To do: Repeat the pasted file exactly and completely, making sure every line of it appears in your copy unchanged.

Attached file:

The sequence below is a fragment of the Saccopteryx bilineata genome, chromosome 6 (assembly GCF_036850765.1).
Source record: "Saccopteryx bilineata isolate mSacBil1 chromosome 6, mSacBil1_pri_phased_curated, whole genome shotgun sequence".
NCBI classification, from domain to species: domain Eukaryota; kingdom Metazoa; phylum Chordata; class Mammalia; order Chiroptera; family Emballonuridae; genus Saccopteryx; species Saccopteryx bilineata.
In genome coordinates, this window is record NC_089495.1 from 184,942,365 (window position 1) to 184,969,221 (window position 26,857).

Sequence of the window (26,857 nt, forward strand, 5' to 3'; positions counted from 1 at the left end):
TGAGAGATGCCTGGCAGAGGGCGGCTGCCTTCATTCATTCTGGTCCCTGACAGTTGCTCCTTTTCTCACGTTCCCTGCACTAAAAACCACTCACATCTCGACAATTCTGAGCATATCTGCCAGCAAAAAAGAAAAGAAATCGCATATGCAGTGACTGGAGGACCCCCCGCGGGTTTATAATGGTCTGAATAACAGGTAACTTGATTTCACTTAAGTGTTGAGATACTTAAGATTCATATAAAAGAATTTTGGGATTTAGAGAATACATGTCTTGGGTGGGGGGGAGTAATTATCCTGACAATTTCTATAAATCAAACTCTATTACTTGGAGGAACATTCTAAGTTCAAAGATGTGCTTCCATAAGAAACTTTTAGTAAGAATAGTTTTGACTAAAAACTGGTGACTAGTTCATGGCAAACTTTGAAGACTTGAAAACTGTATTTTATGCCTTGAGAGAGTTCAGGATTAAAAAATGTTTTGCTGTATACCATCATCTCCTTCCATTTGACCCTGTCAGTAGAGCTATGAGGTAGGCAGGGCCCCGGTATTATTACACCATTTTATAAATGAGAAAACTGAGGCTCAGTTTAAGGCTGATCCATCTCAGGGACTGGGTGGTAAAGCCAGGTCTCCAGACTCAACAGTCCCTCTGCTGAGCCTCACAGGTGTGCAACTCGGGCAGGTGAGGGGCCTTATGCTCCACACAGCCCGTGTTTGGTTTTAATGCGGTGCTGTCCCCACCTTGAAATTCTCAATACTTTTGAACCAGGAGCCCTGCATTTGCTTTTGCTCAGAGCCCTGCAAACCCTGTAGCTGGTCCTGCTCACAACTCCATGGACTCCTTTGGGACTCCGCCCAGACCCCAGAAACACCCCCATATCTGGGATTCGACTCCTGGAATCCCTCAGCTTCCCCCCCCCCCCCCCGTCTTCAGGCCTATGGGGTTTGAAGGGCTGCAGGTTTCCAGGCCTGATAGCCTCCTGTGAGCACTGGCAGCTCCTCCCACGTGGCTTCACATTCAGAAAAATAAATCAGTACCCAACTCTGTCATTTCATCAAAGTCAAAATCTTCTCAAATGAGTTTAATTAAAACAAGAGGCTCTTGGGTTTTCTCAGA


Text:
The sequence below is a fragment of the Saccopteryx bilineata genome, chromosome 6 (assembly GCF_036850765.1).
Source record: "Saccopteryx bilineata isolate mSacBil1 chromosome 6, mSacBil1_pri_phased_curated, whole genome shotgun sequence".
NCBI classification, from domain to species: domain Eukaryota; kingdom Metazoa; phylum Chordata; class Mammalia; order Chiroptera; family Emballonuridae; genus Saccopteryx; species Saccopteryx bilineata.
In genome coordinates, this window is record NC_089495.1 from 184,942,365 (window position 1) to 184,969,221 (window position 26,857).

Sequence of the window (26,857 nt, forward strand, 5' to 3'; positions counted from 1 at the left end):
TGAGAGATGCCTGGCAGAGGGCGGCTGCCTTCATTCATTCTGGTCCCTGACAGTTGCTCCTTTTCTCACGTTCCCTGCACTAAAAACCACTCACATCTCGACAATTCTGAGCATATCTGCCAGCAAAAAAGAAAAGAAATCGCATATGCAGTGACTGGAGGACCCCCCGCGGGTTTATAATGGTCTGAATAACAGGTAACTTGATTTCACTTAAGTGTTGAGATACTTAAGATTCATATAAAAGAATTTTGGGATTTAGAGAATACATGTCTTGGGTGGGGGGGAGTAATTATCCTGACAATTTCTATAAATCAAACTCTATTACTTGGAGGAACATTCTAAGTTCAAAGATGTGCTTCCATAAGAAACTTTTAGTAAGAATAGTTTTGACTAAAAACTGGTGACTAGTTCATGGCAAACTTTGAAGACTTGAAAACTGTATTTTATGCCTTGAGAGAGTTCAGGATTAAAAAATGTTTTGCTGTATACCATCATCTCCTTCCATTTGACCCTGTCAGTAGAGCTATGAGGTAGGCAGGGCCCCGGTATTATTACACCATTTTATAAATGAGAAAACTGAGGCTCAGTTTAAGGCTGATCCATCTCAGGGACTGGGTGGTAAAGCCAGGTCTCCAGACTCAACAGTCCCTCTGCTGAGCCTCACAGGTGTGCAACTCGGGCAGGTGAGGGGCCTTATGCTCCACACAGCCCGTGTTTGGTTTTAATGCGGTGCTGTCCCCACCTTGAAATTCTCAATACTTTTGAACCAGGAGCCCTGCATTTGCTTTTGCTCAGAGCCCTGCAAACCCTGTAGCTGGTCCTGCTCACAACTCCATGGACTCCTTTGGGACTCCGCCCAGACCCCAGAAACACCCCCATATCTGGGATTCGACTCCTGGAATCCCTCAGCTTCCCCCCCCCCCCCCCGTCTTCAGGCCTATGGGGTTTGAAGGGCTGCAGGTTTCCAGGCCTGATAGCCTCCTGTGAGCACTGGCAGCTCCTCCCACGTGGCTTCACATTCAGAAAAATAAATCAGTACCCAACTCTGTCATTTCATCAAAGTCAAAATCTTCTCAAATGAGTTTAATTAAAACAAGAGGCTCTTGGGTTTTCTCAGA